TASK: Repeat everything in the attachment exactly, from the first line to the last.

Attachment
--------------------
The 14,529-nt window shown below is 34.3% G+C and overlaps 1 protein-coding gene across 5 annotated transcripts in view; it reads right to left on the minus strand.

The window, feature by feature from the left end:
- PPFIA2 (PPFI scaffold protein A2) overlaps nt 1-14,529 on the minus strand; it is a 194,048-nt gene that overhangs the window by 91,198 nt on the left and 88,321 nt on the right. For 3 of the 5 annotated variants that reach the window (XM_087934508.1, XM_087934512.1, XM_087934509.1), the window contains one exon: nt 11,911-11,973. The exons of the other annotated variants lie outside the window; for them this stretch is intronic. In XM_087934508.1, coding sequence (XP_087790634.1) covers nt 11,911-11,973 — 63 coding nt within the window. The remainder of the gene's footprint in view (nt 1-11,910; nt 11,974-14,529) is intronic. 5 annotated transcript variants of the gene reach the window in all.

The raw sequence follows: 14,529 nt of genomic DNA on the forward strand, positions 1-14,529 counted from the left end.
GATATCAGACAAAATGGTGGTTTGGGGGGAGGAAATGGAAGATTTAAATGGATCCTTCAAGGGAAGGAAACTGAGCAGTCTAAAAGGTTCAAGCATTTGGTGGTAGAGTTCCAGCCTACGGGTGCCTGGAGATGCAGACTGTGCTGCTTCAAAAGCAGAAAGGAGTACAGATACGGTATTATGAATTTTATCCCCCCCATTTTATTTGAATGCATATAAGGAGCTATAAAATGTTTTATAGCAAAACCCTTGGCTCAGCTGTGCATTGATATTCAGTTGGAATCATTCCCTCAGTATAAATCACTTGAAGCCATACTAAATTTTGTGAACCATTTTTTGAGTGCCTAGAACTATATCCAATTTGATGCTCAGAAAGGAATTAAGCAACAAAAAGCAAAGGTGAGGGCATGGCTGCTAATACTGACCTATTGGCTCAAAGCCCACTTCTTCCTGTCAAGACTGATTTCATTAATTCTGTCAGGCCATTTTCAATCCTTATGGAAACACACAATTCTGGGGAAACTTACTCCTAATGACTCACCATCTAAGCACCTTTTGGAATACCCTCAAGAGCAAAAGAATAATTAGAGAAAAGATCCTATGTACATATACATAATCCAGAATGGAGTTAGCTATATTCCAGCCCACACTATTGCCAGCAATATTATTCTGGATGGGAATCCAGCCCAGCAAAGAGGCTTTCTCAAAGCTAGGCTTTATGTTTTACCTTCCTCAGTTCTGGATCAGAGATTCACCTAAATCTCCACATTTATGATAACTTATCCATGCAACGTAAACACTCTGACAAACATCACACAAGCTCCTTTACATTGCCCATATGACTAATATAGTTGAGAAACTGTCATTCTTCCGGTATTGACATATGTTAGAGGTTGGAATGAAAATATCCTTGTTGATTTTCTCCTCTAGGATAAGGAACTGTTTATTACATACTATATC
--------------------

The 14,529-nt window shown below is 34.3% G+C and overlaps 1 protein-coding gene across 5 annotated transcripts in view; it reads right to left on the minus strand.

The window, feature by feature from the left end:
- PPFIA2 (PPFI scaffold protein A2) overlaps nt 1-14,529 on the minus strand; it is a 194,048-nt gene that overhangs the window by 91,198 nt on the left and 88,321 nt on the right. For 3 of the 5 annotated variants that reach the window (XM_087934508.1, XM_087934512.1, XM_087934509.1), the window contains one exon: nt 11,911-11,973. The exons of the other annotated variants lie outside the window; for them this stretch is intronic. In XM_087934508.1, coding sequence (XP_087790634.1) covers nt 11,911-11,973 — 63 coding nt within the window. The remainder of the gene's footprint in view (nt 1-11,910; nt 11,974-14,529) is intronic. 5 annotated transcript variants of the gene reach the window in all.

The raw sequence follows: 14,529 nt of genomic DNA on the forward strand, positions 1-14,529 counted from the left end.
GATATCAGACAAAATGGTGGTTTGGGGGGAGGAAATGGAAGATTTAAATGGATCCTTCAAGGGAAGGAAACTGAGCAGTCTAAAAGGTTCAAGCATTTGGTGGTAGAGTTCCAGCCTACGGGTGCCTGGAGATGCAGACTGTGCTGCTTCAAAAGCAGAAAGGAGTACAGATACGGTATTATGAATTTTATCCCCCCCATTTTATTTGAATGCATATAAGGAGCTATAAAATGTTTTATAGCAAAACCCTTGGCTCAGCTGTGCATTGATATTCAGTTGGAATCATTCCCTCAGTATAAATCACTTGAAGCCATACTAAATTTTGTGAACCATTTTTTGAGTGCCTAGAACTATATCCAATTTGATGCTCAGAAAGGAATTAAGCAACAAAAAGCAAAGGTGAGGGCATGGCTGCTAATACTGACCTATTGGCTCAAAGCCCACTTCTTCCTGTCAAGACTGATTTCATTAATTCTGTCAGGCCATTTTCAATCCTTATGGAAACACACAATTCTGGGGAAACTTACTCCTAATGACTCACCATCTAAGCACCTTTTGGAATACCCTCAAGAGCAAAAGAATAATTAGAGAAAAGATCCTATGTACATATACATAATCCAGAATGGAGTTAGCTATATTCCAGCCCACACTATTGCCAGCAATATTATTCTGGATGGGAATCCAGCCCAGCAAAGAGGCTTTCTCAAAGCTAGGCTTTATGTTTTACCTTCCTCAGTTCTGGATCAGAGATTCACCTAAATCTCCACATTTATGATAACTTATCCATGCAACGTAAACACTCTGACAAACATCACACAAGCTCCTTTACATTGCCCATATGACTAATATAGTTGAGAAACTGTCATTCTTCCGGTATTGACATATGTTAGAGGTTGGAATGAAAATATCCTTGTTGATTTTCTCCTCTAGGATAAGGAACTGTTTATTACATACTATATC